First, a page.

Oakton Outlook

The History of Halloween

The+costumes+that+are+not+silly+or+terrifying+are+outright+bizarre%2C+photo+courtesy+of+Brands+On+Sale.
The costumes that are not silly or terrifying are outright bizarre, photo courtesy of Brands On Sale.

The costumes that are not silly or terrifying are outright bizarre, photo courtesy of Brands On Sale.

The costumes that are not silly or terrifying are outright bizarre, photo courtesy of Brands On Sale.

Andres Gonzalez

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Oh Halloween, what’s not to like about this spine-tingling holiday? For those who live under a rock, this marvelous festivity allows for one to receive tasty treats, preferably candy, by dressing up in a costume that is either delightfully silly or nightmarishly terrifying. However, this holiday wasn’t always dedicated to the acquisition of candy by way of costume. As with all things: from people, to nations, and to the very Earth itself, Halloween is subject to change over time. It is often said that the history has to remembered due to its significance, and this even extends to the ever enjoyable Halloween.

From Samhain to All-Hallows Eve

As previously mentioned, Halloween wasn’t always dedicated to trick-or-treating, but was originally a Celtic festival known as Samhain. The Celts,  an ancient Indo-European group that lived in Europe, celebrated Samhain over two thousand years ago in the British Isles and Northern France as a way of marking the end of the harvest season and the beginning of winter. Samhain was also  celebrated to honor the dead. Eventually, Samhain was merged over the course of a few hundred years with two different Roman holidays after the Romans conquered most of the Celtic territory by 43 A.D. These two holidays were Feralia, a a commemoration of the dead that took place in late October, and a celebration dedicated to Pomona, the Roman Goddess of fruit and trees. It is believed that the latter holiday is where the Halloween game of apple bobbing originated from.

By 1,000 A.D., many aspects of Celtic culture were merged with Christianity, so much so that the Catholic Church created a new holiday that would replace Samhain. This new holiday was called All Souls Day,  which was celebrated on November 2nd, was also meant to honor the dead. There was also All Saint’s Day, which was a festival meant to honor all the saints on November 1st. The holiday formerly known as Samahin became All-Hallows Eve, due to Samhain being celebrated before All-hallows, which was a alternative name for All Saints Day. In time, All-Hallows Eve itself was referred to as Halloween.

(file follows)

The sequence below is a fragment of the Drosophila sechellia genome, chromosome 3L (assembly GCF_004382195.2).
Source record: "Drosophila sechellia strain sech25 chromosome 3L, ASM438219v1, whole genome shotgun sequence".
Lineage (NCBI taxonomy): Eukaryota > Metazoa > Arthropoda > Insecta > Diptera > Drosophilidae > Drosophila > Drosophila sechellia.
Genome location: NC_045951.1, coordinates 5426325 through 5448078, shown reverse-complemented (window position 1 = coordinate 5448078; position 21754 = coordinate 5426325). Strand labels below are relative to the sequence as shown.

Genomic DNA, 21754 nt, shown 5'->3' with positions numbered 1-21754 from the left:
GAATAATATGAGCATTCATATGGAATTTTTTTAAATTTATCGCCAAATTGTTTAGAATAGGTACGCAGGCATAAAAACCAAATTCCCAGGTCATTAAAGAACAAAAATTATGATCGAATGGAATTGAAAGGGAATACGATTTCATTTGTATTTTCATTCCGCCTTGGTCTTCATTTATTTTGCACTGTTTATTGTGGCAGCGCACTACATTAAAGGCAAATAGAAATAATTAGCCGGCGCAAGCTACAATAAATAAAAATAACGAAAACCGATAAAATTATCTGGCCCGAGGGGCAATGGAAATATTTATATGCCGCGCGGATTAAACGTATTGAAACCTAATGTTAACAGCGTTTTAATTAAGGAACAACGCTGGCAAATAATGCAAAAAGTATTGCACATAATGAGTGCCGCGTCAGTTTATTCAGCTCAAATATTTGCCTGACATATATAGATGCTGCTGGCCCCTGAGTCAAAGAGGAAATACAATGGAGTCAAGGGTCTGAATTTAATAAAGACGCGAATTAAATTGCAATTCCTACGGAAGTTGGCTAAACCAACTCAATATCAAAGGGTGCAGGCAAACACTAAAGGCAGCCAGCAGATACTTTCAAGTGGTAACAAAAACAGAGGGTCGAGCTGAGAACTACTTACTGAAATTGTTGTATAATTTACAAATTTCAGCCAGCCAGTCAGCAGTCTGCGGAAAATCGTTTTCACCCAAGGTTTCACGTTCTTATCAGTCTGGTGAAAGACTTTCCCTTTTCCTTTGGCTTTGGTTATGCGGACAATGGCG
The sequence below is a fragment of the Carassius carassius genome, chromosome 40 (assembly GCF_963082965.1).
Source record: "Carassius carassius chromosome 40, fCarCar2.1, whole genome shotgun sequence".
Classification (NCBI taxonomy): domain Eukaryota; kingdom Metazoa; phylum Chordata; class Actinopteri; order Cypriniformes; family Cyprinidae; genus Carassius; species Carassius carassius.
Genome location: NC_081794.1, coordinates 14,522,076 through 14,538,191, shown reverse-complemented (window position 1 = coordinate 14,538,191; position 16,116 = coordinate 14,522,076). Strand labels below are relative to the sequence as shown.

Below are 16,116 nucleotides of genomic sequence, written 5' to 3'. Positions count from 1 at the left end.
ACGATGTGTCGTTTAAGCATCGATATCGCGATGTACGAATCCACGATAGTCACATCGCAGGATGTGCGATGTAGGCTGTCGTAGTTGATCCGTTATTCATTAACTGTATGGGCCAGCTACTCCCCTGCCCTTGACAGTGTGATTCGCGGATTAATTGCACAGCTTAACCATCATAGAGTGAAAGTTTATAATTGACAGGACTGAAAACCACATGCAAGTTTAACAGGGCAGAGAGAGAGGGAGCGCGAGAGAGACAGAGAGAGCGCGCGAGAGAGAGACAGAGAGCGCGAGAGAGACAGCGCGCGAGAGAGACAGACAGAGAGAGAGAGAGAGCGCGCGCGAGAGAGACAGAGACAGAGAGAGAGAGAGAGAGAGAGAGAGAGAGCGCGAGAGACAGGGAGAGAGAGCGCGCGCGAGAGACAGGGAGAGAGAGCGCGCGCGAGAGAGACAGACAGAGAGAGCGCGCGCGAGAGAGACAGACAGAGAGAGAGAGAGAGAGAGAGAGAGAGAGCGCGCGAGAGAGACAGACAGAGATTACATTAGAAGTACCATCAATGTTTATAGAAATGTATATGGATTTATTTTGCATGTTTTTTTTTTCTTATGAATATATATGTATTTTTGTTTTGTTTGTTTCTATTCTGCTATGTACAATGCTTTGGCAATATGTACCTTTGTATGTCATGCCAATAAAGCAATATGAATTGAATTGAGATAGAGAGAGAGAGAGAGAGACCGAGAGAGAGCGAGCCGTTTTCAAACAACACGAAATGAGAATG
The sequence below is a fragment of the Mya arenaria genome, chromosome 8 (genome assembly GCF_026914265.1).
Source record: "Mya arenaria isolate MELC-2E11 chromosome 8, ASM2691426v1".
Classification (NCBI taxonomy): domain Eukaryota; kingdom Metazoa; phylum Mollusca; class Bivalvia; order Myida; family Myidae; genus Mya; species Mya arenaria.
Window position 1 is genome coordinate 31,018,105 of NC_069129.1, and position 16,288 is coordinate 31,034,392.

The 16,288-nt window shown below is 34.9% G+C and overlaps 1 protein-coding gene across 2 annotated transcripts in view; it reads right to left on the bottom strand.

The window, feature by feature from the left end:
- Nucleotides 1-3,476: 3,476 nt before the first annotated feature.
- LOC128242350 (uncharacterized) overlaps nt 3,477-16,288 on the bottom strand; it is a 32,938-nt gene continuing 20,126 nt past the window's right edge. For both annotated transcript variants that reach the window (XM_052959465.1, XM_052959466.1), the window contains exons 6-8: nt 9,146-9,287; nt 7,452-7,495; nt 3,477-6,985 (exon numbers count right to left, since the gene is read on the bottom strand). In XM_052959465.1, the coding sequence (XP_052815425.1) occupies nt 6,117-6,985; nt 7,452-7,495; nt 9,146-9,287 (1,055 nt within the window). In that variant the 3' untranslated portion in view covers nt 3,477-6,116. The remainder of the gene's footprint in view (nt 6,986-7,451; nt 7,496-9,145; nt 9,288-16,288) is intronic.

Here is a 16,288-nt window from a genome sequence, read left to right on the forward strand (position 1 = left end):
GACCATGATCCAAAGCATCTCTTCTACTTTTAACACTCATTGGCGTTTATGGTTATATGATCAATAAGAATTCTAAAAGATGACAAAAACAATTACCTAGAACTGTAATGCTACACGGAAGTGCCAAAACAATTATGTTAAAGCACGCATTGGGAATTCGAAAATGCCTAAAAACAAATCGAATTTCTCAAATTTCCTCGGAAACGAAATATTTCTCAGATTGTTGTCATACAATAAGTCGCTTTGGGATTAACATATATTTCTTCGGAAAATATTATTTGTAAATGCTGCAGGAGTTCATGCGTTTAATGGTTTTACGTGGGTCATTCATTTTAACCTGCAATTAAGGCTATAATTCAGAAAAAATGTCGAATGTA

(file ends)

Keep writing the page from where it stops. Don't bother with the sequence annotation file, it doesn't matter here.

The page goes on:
The Modern Halloween

Halloween started to change yet again once it reached colonial America, with it being celebrated in the southern colonies. Change began when the culture and customs of all the different European and Native American started to blend together, with the festivals celebrating the harvest and telling tales of the deceased. Halloween became more popular due to the Great Potato Famine, which caused multiple Irish immigrants to migrate to the United States. This is when people started to dress in costumes and beginning the trick-or-treat tradition by going from house to house asking for treats or money. As time went on, Halloween lost its religious themes by the twentieth century, becoming the holiday that everyone loves.

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The History of Halloween